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EC-sponsored Research on Safety of Genetically Modified Organisms - A Review of Results
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Safety assessment of the deliberate release of two model transgenic crop plants, oilseed rape and sugar beet

Background and objectives (1)

Biotechnological techniques will broaden the range of germplasm available to plant breeders by producing new gene combinations containing desirable DNA sequences that are not available from other sources or by making them accessible. The potential and limitations of the new techniques are not, as yet, fully understood. This study aimed to assess the entire range of safety issues associated with the deliberate release of genetically modified plants (GMP) into the environment. We studied two model crop species: oilseed rape (OSR) and sugar beet (Beta vulgaris).

(1) This project was a direct follow-on from EC projects:
BAP-0489/0490/0491/0492 and BAP-0371/0384/ 0408/0423

Approach and methodology

To assess the distribution of genes via pollen, field studies were carried out in the UK, Belgium and France. Studies were designed to consist of “source” area, containing the GMP and a “catcher” area. The source and catcher areas were either located adjacent to each other or were separated. The GMP carried an easily traceable marker such as a colour gene marker.

We aimed to assess the potential and likelihood of gene transfer from OSR to four of its most predominant wild Brassicaceae: B. campestris, B. adpressa, Sinapis arvensis and Raphanus raphanistrum. We studied the pollination ability, the production of F1 hybrids under field and forced conditions and the reproductive potential of F1 hybrids.

We used endogenous markers and genes introduced by genetic modification to produce interspecific hybrids with wild relatives of sugar beet: Beta maritima, B. atriplicifolia and B. macrocarpa. We evaluated the competitive ability of the hybrids in mixed populations in the greenhouse and in the field.

Computer modelling was vital for predicting the importance of each biological parameter and providing feedback on experimental design. Based on the general model incorporating the experimental parameters, simulations can be made on the impact of the particular traits.

image Field of rape seed.

Main findings and outcome

Results of the pollen distribution experiments were consistent across years and locations but were dependent on the experimental design. The effective pollen dispersal is mainly limited to the immediate vicinity (25 to 35 metres) of each plant. However, pollen could be detected at low frequencies at 100 metres from the pollen source.

Outcrossing experiments confirmed the potential for gene transfer in B. campestris. B. adpressa, S. arvensis and R. raphanistrum could only transfer genes to OSR under specialised conditions.

Due to genetic barriers hybridisation of sugar beet with B. atriplicifolia and B. macrocarpa was less frequent than with B. maritima. The results of the fitness experiments confirmed that the traits investigated did not convey any competitive advantage to the transgenic sugar beet.


Methods were developed for the design and monitoring of greenhouse and field trials using GMP. We developed methods to quantify some aspects of the performance of GMP.

The agronomic performance, in the field, of GMP did not differ significantly from non-modified plants. For both modified and non-modified plants the performance in the field was not completely predictable from the performance in the greenhouse. However, greenhouse tests may be valuable in predicting major changes in growth behaviour.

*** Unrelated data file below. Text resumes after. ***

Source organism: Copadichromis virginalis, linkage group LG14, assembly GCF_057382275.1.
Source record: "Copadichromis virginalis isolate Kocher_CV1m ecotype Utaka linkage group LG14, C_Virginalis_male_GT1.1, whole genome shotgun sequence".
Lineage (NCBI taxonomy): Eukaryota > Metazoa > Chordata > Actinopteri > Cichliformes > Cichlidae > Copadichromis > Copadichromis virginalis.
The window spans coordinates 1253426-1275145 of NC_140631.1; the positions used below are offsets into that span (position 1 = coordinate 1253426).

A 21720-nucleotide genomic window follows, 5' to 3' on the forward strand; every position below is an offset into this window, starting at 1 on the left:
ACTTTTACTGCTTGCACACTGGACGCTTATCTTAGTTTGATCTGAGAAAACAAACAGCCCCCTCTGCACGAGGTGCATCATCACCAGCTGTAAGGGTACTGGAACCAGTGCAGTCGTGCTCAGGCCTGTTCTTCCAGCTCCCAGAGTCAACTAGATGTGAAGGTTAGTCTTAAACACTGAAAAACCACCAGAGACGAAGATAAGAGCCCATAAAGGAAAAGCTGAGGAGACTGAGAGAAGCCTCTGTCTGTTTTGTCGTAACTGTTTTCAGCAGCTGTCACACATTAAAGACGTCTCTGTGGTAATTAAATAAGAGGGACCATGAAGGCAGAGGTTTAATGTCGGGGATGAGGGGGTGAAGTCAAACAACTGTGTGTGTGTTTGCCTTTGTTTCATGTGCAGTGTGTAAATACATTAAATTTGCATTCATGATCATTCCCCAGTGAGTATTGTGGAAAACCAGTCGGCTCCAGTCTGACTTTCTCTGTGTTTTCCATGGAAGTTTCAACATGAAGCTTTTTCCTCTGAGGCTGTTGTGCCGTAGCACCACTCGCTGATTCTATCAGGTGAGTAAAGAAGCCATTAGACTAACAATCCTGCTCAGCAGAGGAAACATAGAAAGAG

The fitness of GMP evaluated in this study was not significantly different from the corresponding non-modified plants.

Pollen dispersal from plants allowed to flower openly in the field was largely confined to the immediate vicinity of the test field. Effective pollination at long distance was negligible.

The possibility for gene transfer to related species was dependent on the crop species.


Major publications

Dale P.J., "R&D regulation and field trialling of transgenic crops".
Trends in Biotechnology, 13, 1995, pp. 398-403.

Scheffler J.A., Parkinson R. & Dale P.J., "Evaluating the effectiveness of isolation distances for field plots of oilseed rape (Brassica napus) using a herbicide-resistance transgene as a selectable marker".
Plant Breeding, 114, 1995, pp. 317-321.

Dale P.J. & Irwin J.A., "The release of transgenic plants from containment, and the move towards their widespread use in agriculture".
Euphytica, 85, 1995, pp. 425-431.

Lefol E., Danielou V., Darmency H., Boucher F., Maillet J. & Renard M., "Gene dispersal from transgenic crops. I. Growth of interspecific hybrids between oilseed rape and the wild hoary mustard".
Journal of Applied Ecology, 32, 1995, pp. 803-808.

Lefol E., Fleury A. & Darmency H., "Gene dispersal from transgenic crops; II. Hybridization between oilseed rape and the wild hoary mustard".
Sexual Plant Reproduction, 9, 1996, pp. 189-196.

Darmency H., Lefol E. & Fleury A., "Spontaneous hybridisations between oilseed rape and wild radish".
Molecular Ecology, 7, 1998, pp. 1467-1473.

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Contract number

October 1991 – September 1993

P. Rüdelsheim
Aventis Crop Science N.V.
Gent (BE)



M. Renard
Le Rheu (FR)

W.J. Stiekema
Centre for Plant Breeding Research
Wageningen (NL)

P.J. Dale
John Innes Centre of Plant Science Research
Norwich (UK)

P. Steen
Maribo Seed Danisco A/S
Holeby (DK)

S.P. Waters
Monsanto Europe S.A.
Brussels (BE)

P.H. Gouyon
Université de Paris Sud (FR)

J.C. Streibig,
J.R. Fredshavn
The Royal Veterinary and Agricultural University
Frederiksberg (DK)

S.M. Jensen
The National Forest and Nature Agency
Hørsholm (DK)

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